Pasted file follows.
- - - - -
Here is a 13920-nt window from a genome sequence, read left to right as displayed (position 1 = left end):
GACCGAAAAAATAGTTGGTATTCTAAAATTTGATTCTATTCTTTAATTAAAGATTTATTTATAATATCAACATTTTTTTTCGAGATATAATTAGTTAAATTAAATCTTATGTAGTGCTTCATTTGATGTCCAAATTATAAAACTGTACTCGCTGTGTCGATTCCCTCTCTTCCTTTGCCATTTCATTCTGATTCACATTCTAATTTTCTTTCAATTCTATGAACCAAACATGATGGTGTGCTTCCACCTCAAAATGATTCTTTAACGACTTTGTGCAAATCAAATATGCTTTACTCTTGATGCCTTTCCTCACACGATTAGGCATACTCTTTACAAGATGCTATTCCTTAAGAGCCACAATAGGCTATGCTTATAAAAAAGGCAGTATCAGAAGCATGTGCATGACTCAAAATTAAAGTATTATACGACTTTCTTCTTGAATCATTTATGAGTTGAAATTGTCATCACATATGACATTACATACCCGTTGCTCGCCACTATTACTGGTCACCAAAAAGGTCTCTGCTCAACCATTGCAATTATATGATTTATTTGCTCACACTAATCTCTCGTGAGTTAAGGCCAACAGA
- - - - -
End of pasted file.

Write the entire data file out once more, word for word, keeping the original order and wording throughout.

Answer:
Here is a 13920-nt window from a genome sequence, read left to right as displayed (position 1 = left end):
GACCGAAAAAATAGTTGGTATTCTAAAATTTGATTCTATTCTTTAATTAAAGATTTATTTATAATATCAACATTTTTTTTCGAGATATAATTAGTTAAATTAAATCTTATGTAGTGCTTCATTTGATGTCCAAATTATAAAACTGTACTCGCTGTGTCGATTCCCTCTCTTCCTTTGCCATTTCATTCTGATTCACATTCTAATTTTCTTTCAATTCTATGAACCAAACATGATGGTGTGCTTCCACCTCAAAATGATTCTTTAACGACTTTGTGCAAATCAAATATGCTTTACTCTTGATGCCTTTCCTCACACGATTAGGCATACTCTTTACAAGATGCTATTCCTTAAGAGCCACAATAGGCTATGCTTATAAAAAAGGCAGTATCAGAAGCATGTGCATGACTCAAAATTAAAGTATTATACGACTTTCTTCTTGAATCATTTATGAGTTGAAATTGTCATCACATATGACATTACATACCCGTTGCTCGCCACTATTACTGGTCACCAAAAAGGTCTCTGCTCAACCATTGCAATTATATGATTTATTTGCTCACACTAATCTCTCGTGAGTTAAGGCCAACAGA